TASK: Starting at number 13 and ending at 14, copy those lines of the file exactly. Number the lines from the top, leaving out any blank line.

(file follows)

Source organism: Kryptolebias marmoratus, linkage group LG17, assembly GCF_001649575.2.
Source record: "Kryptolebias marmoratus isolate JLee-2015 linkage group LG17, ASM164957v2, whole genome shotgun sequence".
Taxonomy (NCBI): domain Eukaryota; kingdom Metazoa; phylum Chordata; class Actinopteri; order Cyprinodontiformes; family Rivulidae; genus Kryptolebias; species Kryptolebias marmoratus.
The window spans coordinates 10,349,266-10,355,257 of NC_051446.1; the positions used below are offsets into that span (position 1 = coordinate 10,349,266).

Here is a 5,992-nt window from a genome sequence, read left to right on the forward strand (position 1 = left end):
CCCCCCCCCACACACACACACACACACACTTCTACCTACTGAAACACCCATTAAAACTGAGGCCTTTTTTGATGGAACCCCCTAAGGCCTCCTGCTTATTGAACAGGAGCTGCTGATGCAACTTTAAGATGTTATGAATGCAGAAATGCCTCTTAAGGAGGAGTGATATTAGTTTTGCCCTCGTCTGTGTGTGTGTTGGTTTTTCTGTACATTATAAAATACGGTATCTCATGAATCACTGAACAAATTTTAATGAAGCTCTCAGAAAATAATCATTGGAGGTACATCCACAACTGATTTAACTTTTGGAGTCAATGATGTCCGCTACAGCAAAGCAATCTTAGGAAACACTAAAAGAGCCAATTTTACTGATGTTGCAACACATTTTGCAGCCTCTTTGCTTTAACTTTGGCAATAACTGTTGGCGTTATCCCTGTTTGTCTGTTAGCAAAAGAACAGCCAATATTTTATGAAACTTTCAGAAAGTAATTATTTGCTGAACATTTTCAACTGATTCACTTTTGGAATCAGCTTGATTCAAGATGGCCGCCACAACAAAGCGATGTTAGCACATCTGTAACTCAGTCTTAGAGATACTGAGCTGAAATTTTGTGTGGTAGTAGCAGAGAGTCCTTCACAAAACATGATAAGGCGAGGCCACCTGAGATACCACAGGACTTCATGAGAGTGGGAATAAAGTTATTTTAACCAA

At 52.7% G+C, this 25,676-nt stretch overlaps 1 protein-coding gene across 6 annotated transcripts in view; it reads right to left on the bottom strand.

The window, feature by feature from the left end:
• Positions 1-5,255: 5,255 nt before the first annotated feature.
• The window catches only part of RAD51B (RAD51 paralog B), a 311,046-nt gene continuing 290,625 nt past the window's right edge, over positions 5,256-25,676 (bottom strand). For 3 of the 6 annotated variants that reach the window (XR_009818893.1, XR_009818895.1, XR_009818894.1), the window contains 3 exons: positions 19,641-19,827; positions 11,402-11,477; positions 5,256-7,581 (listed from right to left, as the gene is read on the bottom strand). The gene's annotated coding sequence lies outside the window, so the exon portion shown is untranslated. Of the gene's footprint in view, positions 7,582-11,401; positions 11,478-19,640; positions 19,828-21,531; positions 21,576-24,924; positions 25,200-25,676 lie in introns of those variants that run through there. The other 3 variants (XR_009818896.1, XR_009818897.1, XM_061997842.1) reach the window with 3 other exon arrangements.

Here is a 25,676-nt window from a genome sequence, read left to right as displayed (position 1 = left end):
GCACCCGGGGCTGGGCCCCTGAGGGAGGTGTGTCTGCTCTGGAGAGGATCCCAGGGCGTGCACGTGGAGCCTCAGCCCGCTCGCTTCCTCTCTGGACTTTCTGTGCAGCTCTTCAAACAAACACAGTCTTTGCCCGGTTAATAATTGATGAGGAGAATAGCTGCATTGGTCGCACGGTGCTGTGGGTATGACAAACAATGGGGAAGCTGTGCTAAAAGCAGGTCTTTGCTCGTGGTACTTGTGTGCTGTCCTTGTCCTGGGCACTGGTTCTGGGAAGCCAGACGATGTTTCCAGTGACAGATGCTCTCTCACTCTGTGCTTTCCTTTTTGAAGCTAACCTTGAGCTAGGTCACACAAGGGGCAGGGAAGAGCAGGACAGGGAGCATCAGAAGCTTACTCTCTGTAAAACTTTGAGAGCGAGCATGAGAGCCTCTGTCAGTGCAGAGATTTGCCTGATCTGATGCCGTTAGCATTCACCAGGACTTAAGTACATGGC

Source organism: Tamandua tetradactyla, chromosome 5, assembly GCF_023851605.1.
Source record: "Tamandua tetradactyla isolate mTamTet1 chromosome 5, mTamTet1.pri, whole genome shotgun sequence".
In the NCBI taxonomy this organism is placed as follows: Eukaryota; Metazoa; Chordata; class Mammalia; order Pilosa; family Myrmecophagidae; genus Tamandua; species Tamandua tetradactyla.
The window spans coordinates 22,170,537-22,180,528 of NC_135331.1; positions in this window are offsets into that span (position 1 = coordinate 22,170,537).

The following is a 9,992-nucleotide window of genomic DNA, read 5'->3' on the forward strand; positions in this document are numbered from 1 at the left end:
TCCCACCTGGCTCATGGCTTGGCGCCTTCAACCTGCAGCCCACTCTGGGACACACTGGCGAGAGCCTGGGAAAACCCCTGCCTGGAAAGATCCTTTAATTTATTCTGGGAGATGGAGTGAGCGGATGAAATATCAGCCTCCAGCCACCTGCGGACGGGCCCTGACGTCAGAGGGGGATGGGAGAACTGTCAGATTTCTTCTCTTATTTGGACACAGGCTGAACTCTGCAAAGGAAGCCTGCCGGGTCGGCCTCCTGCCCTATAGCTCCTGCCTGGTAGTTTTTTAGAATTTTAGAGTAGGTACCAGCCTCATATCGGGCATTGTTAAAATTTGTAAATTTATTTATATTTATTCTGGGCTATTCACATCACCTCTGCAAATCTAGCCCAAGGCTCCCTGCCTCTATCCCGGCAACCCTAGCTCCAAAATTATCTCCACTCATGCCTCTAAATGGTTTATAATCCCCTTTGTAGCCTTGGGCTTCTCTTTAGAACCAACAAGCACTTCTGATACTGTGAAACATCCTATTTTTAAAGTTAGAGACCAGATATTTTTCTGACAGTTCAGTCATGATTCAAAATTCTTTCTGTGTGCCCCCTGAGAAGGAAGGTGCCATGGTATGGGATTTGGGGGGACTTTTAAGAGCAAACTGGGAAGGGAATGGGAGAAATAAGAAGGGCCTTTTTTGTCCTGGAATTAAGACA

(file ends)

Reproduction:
Source organism: Tamandua tetradactyla, chromosome 5, assembly GCF_023851605.1.
Source record: "Tamandua tetradactyla isolate mTamTet1 chromosome 5, mTamTet1.pri, whole genome shotgun sequence".